We have tried to systematic search the possible superhump in the ultra-compact LMXB 4U 1820-30 whose orbital period is only 11.4 minutes in the all the RXTE observation but failed to confirm it. We also parameterized the X-ray dips in the light curve of X 1916-053 and found the dip width modulated with a period of 4.85d, consistent with the possible nodal precession which causes the negative superhump, in the all 1998 RXTE observation. To confirm if the superhump in XTE J1118+480, we have used the LOT to observe it for more than 1.5 years and concluded that it is possibly only a late superhump system. During the 2005 outburst of XTE J1118+480, we continued monitoring its outburst by the collaboration with observatories of Uzbekistan and China.

We discovered again the humps modulated with period ~4 hrs in both V and R band light curve and reported right away to the astronomical society of the world. Unfortunately, we were not able to confirm if the hump was the orbital hump or superhump because the duration of the 2005 was too short (only ~1 month).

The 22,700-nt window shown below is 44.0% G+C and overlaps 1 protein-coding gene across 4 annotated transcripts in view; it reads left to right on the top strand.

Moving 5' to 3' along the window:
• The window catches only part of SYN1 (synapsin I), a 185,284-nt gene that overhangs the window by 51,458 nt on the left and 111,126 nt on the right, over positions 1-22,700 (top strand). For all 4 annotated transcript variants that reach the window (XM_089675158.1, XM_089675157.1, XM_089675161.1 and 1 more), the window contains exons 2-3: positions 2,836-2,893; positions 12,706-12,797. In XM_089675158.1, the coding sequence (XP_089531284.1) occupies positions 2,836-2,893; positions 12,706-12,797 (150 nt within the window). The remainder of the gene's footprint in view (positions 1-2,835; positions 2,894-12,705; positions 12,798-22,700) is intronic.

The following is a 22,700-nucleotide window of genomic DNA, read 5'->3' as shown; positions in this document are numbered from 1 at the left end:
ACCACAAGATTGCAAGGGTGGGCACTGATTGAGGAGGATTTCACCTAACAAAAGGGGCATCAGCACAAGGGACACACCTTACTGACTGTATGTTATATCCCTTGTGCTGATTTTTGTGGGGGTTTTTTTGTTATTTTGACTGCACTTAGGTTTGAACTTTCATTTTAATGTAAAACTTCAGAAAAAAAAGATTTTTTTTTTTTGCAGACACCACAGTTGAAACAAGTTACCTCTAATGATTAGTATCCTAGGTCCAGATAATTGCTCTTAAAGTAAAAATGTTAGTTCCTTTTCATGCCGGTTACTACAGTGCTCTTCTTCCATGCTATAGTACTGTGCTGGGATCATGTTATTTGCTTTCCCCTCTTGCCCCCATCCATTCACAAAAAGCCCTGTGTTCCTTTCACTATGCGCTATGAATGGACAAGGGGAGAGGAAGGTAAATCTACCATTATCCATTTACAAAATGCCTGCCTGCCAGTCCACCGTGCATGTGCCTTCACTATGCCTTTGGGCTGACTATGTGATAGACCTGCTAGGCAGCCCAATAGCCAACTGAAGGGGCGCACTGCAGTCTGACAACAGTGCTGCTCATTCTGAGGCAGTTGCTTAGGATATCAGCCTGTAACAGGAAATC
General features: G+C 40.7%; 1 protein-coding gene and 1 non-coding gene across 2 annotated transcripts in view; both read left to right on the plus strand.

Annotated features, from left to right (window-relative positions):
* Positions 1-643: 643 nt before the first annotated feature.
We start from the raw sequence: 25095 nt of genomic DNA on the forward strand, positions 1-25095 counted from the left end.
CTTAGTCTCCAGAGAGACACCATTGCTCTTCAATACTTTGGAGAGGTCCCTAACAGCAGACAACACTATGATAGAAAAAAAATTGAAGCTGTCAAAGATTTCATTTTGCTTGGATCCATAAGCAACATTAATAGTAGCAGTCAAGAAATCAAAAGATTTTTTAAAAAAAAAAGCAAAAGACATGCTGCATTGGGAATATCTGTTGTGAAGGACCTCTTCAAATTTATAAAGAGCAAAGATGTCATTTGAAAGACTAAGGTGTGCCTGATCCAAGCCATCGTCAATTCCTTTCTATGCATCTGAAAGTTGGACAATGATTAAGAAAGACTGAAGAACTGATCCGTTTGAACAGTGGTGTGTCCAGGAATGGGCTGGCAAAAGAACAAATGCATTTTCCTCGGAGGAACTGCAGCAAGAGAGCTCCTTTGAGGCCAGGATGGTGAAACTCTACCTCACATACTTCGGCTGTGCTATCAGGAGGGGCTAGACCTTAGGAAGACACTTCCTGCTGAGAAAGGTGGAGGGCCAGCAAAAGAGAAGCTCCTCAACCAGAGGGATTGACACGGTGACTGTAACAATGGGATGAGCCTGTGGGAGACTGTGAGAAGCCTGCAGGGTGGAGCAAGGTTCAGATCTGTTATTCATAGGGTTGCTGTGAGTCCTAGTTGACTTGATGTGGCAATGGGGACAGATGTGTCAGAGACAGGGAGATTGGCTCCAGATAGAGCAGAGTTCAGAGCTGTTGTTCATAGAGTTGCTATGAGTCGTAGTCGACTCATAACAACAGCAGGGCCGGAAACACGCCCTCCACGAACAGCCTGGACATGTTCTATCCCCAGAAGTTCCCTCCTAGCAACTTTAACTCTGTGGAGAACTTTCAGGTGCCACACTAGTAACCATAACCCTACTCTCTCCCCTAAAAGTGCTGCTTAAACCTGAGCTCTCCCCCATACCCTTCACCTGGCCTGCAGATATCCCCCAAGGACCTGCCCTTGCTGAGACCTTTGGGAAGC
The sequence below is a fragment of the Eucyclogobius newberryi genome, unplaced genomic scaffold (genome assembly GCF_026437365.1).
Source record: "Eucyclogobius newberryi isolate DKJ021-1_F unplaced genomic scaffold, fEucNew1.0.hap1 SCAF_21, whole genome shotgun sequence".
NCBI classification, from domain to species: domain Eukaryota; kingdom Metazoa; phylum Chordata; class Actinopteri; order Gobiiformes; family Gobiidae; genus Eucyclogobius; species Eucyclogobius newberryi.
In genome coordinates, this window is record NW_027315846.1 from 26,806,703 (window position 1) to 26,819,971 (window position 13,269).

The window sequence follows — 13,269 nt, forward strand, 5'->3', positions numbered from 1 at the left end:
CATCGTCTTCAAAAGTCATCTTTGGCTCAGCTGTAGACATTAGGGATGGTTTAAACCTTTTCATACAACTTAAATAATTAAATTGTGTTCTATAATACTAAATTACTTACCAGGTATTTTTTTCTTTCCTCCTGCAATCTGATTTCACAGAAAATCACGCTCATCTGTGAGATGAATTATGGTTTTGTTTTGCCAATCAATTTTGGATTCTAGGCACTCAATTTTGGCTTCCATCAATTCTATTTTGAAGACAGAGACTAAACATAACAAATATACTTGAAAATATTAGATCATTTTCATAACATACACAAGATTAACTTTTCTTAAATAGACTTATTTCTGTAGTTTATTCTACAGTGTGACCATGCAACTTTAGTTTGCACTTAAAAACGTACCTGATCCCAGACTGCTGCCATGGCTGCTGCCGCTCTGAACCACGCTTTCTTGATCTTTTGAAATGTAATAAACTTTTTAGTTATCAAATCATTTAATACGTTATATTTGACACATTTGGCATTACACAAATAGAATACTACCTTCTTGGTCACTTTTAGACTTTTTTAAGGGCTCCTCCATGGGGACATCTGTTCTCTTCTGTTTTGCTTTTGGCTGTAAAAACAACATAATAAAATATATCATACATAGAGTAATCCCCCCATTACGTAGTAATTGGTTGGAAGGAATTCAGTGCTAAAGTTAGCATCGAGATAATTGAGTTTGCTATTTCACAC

One of most interesting properties of LMXBs is their time variability. The time scale may be as short as millisecond (e.g. kilohertz QPO; millisecond pulsar); several minutes to tens of days (e.g. orbital variation) and even as long as several hundred days', which is usually called superorbital modulation. The causes for the superorbital are still unclear, probably different case by case, like the possible hierarchical triple for ~171d variation of 4U 1820-30, disk precession for the ~35d period on/off states for Her X-1, or even caused by the wrap disk. The monitoring X-ray telescope, like CGRO/BASTE or RXTE/SAM, is required for such investigation. We are now processing the studies of the superorbital modulation using our recent developed timing analysis algorithm and the method of the dynamic power spectrum to the ~10 years’ observation data from RXTE/ASM and will combine with the CGRO/BASTE as well.